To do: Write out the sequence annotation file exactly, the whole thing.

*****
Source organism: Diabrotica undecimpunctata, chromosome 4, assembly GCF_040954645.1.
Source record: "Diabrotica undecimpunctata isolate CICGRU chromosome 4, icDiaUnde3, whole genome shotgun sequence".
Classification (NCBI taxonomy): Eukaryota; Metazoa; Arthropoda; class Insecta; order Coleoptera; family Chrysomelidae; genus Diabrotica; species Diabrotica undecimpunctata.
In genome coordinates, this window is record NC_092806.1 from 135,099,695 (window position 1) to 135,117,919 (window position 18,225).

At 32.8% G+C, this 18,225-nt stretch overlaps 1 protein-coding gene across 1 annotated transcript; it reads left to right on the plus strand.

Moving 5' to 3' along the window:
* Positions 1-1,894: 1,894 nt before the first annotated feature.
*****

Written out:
Source organism: Diabrotica undecimpunctata, chromosome 4, assembly GCF_040954645.1.
Source record: "Diabrotica undecimpunctata isolate CICGRU chromosome 4, icDiaUnde3, whole genome shotgun sequence".
Classification (NCBI taxonomy): Eukaryota; Metazoa; Arthropoda; class Insecta; order Coleoptera; family Chrysomelidae; genus Diabrotica; species Diabrotica undecimpunctata.
In genome coordinates, this window is record NC_092806.1 from 135,099,695 (window position 1) to 135,117,919 (window position 18,225).

At 32.8% G+C, this 18,225-nt stretch overlaps 1 protein-coding gene across 1 annotated transcript; it reads left to right on the plus strand.

Moving 5' to 3' along the window:
* Positions 1-1,894: 1,894 nt before the first annotated feature.